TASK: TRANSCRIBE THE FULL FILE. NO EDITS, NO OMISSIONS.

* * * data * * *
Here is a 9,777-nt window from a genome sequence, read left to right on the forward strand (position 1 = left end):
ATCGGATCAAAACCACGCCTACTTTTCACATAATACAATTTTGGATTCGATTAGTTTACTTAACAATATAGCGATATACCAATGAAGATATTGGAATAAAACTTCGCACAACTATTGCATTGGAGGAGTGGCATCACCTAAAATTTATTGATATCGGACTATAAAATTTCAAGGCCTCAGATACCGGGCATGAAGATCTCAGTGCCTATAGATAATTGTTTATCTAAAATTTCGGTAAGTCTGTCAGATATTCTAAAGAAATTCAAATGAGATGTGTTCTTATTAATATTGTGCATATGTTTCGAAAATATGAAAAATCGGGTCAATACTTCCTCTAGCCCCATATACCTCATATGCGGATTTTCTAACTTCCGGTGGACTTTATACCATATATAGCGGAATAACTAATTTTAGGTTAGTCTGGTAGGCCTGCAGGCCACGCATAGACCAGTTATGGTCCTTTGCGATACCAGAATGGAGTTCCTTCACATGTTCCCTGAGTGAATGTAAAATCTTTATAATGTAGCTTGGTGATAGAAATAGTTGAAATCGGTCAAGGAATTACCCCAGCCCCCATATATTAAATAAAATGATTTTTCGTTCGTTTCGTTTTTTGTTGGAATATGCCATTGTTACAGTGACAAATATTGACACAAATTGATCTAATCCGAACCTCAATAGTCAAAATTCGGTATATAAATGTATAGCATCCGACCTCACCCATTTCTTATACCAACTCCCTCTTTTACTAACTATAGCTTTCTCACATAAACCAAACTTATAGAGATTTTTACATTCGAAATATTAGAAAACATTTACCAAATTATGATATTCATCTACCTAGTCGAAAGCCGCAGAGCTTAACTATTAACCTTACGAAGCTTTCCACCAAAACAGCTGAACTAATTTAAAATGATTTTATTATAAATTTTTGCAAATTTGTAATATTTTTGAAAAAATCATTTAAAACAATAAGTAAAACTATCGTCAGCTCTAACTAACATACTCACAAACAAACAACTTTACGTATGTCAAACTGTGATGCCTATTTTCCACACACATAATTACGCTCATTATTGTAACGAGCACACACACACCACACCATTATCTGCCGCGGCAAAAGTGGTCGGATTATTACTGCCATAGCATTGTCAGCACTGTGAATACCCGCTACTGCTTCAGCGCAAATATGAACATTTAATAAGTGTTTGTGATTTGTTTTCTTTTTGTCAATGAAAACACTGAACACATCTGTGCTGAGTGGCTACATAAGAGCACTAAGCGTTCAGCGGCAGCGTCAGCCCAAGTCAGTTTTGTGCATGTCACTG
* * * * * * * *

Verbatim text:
Here is a 9,777-nt window from a genome sequence, read left to right on the forward strand (position 1 = left end):
ATCGGATCAAAACCACGCCTACTTTTCACATAATACAATTTTGGATTCGATTAGTTTACTTAACAATATAGCGATATACCAATGAAGATATTGGAATAAAACTTCGCACAACTATTGCATTGGAGGAGTGGCATCACCTAAAATTTATTGATATCGGACTATAAAATTTCAAGGCCTCAGATACCGGGCATGAAGATCTCAGTGCCTATAGATAATTGTTTATCTAAAATTTCGGTAAGTCTGTCAGATATTCTAAAGAAATTCAAATGAGATGTGTTCTTATTAATATTGTGCATATGTTTCGAAAATATGAAAAATCGGGTCAATACTTCCTCTAGCCCCATATACCTCATATGCGGATTTTCTAACTTCCGGTGGACTTTATACCATATATAGCGGAATAACTAATTTTAGGTTAGTCTGGTAGGCCTGCAGGCCACGCATAGACCAGTTATGGTCCTTTGCGATACCAGAATGGAGTTCCTTCACATGTTCCCTGAGTGAATGTAAAATCTTTATAATGTAGCTTGGTGATAGAAATAGTTGAAATCGGTCAAGGAATTACCCCAGCCCCCATATATTAAATAAAATGATTTTTCGTTCGTTTCGTTTTTTGTTGGAATATGCCATTGTTACAGTGACAAATATTGACACAAATTGATCTAATCCGAACCTCAATAGTCAAAATTCGGTATATAAATGTATAGCATCCGACCTCACCCATTTCTTATACCAACTCCCTCTTTTACTAACTATAGCTTTCTCACATAAACCAAACTTATAGAGATTTTTACATTCGAAATATTAGAAAACATTTACCAAATTATGATATTCATCTACCTAGTCGAAAGCCGCAGAGCTTAACTATTAACCTTACGAAGCTTTCCACCAAAACAGCTGAACTAATTTAAAATGATTTTATTATAAATTTTTGCAAATTTGTAATATTTTTGAAAAAATCATTTAAAACAATAAGTAAAACTATCGTCAGCTCTAACTAACATACTCACAAACAAACAACTTTACGTATGTCAAACTGTGATGCCTATTTTCCACACACATAATTACGCTCATTATTGTAACGAGCACACACACACCACACCATTATCTGCCGCGGCAAAAGTGGTCGGATTATTACTGCCATAGCATTGTCAGCACTGTGAATACCCGCTACTGCTTCAGCGCAAATATGAACATTTAATAAGTGTTTGTGATTTGTTTTCTTTTTGTCAATGAAAACACTGAACACATCTGTGCTGAGTGGCTACATAAGAGCACTAAGCGTTCAGCGGCAGCGTCAGCCCAAGTCAGTTTTGTGCATGTCACTG